Cabinets of Curiosity

Case study

Cabinets of Curiosity: Talking with young people about objects that represent our lives

The Royal Albert Memorial Museum & Art Gallery (RAMM) worked with the local Youth Inclusion and Support Panel on a project inspired by 17th-century cabinets of curiosity.

The challenges

  • How does a museum appeal to young people and their parents who have never been inside one?
  • What impact can a museum have on the lives of young people who are considered to be at high risk of offending and anti-social behaviour?
  • How can a museum work alongside youth services?

The background

RAMM has developed a good relationship with various public sector services for young people since 2010, including the local Youth Inclusion and Support Panel (YISP). YISP is one of around 220 multi-agency planning groups set up around the country to prevent anti-social behaviour by working with young people and their families. It is part of the Exeter East and Mid Devon Youth Offending Team (YOT), a team that works with young people aged from 8 to 18 to prevent offending and re-offending.

The museum presents itself as an adaptable tool which can help organisations in other sectors – such as youth, wellbeing and healthcare – to achieve their aims. RAMM is not a specialist youth service, but museum staff are passionate about the power of using objects and their stories to talk about life and our place in the world.

This project grew out of conversations started at a Think Big! event organised by RAMM in 2010 to invite alliances with new and interesting partners who support vulnerable people in and around Exeter.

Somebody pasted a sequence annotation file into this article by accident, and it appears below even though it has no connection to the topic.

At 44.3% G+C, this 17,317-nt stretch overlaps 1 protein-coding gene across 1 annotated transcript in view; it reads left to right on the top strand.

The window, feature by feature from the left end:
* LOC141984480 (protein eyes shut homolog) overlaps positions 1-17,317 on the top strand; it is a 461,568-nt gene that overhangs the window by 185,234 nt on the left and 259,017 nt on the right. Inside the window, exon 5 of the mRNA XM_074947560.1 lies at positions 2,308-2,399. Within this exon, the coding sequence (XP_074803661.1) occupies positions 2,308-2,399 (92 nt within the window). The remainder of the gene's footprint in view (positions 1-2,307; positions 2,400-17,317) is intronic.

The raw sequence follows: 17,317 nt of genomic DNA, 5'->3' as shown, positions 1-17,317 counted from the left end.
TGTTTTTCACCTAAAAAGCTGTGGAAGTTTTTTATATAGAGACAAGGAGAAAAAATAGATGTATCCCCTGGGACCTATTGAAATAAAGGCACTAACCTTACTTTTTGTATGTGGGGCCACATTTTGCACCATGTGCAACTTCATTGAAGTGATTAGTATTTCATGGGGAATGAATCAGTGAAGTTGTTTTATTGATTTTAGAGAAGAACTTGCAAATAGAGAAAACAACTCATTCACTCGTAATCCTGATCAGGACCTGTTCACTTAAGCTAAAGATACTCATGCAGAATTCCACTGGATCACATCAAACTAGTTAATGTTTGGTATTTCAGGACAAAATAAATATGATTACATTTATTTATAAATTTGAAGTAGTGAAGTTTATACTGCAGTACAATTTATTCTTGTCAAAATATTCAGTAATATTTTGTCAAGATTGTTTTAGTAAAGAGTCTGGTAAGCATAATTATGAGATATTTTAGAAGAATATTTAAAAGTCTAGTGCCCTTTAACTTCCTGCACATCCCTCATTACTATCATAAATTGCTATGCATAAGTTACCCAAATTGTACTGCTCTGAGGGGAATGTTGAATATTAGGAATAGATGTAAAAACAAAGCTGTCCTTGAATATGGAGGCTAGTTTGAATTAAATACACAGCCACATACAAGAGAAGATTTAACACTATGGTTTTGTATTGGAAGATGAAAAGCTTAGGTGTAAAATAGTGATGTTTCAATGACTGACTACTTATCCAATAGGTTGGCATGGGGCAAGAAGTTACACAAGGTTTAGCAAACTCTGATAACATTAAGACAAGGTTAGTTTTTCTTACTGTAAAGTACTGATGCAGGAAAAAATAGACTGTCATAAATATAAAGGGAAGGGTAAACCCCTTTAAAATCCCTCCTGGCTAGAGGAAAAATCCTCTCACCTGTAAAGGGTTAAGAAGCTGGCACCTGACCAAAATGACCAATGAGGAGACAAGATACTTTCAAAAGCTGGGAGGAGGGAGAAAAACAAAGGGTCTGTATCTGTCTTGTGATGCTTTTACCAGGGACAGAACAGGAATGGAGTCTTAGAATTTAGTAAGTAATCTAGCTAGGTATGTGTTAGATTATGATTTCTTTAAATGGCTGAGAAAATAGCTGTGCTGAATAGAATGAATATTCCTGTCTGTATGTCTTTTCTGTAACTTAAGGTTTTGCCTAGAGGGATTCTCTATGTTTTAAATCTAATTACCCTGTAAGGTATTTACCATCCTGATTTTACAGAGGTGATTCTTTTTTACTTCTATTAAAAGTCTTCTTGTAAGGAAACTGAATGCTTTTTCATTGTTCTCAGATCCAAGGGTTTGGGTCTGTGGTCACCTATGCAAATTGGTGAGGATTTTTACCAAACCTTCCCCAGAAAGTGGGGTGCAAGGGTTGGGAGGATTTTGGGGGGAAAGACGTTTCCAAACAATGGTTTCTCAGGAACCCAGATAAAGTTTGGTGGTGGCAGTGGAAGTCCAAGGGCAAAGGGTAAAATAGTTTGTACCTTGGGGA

The project

The project was inspired by 17th-century cabinets of curiosity, which displayed a collection of objects valued for their uniqueness and their close connection with the collector. Young people, parents and the YISP team spent time at the museum handling objects, sparking lively conversations about life experiences and things they liked, hated or desired. The participants made cabinets of their own, culminating in the Essentially Me! exhibition at RAMM in 2013. They selected and decorated cabinets, incorporating objects of their own with personal resonance and meaning. The group’s choices represented their past, present and aspirations for the future.

What changed?

The outcomes were positively overwhelming, confirming that museums really can make a difference to people’s lives, especially people dealing with transition and upheaval. At least one young man enrolled in Further Education as a result of the confidence gained during this project. The YISP was delighted, seeing positive change in people as individuals and in the group as a whole.

What did people say about it?

“Building the cabinet has helped me to think about what is important in my life.”

“This project has completely changed my life and my relationship with my daughter; it’s really made me think.”

“It’s the best thing I have ever done.”

What next?

RAMM appreciated the value of working closely with its partners, as some of those making cabinets struggled to put their ideas into practice. Working as a team across institutions, project staff were able to offer support and relevant skills. YISP has incorporated the methodology into its work.

For further information

Please contact Ruth Gidley,  RAMM Engagement Officer: [email protected]

Cabinets of Curiosity Case Study PDF

Skip to content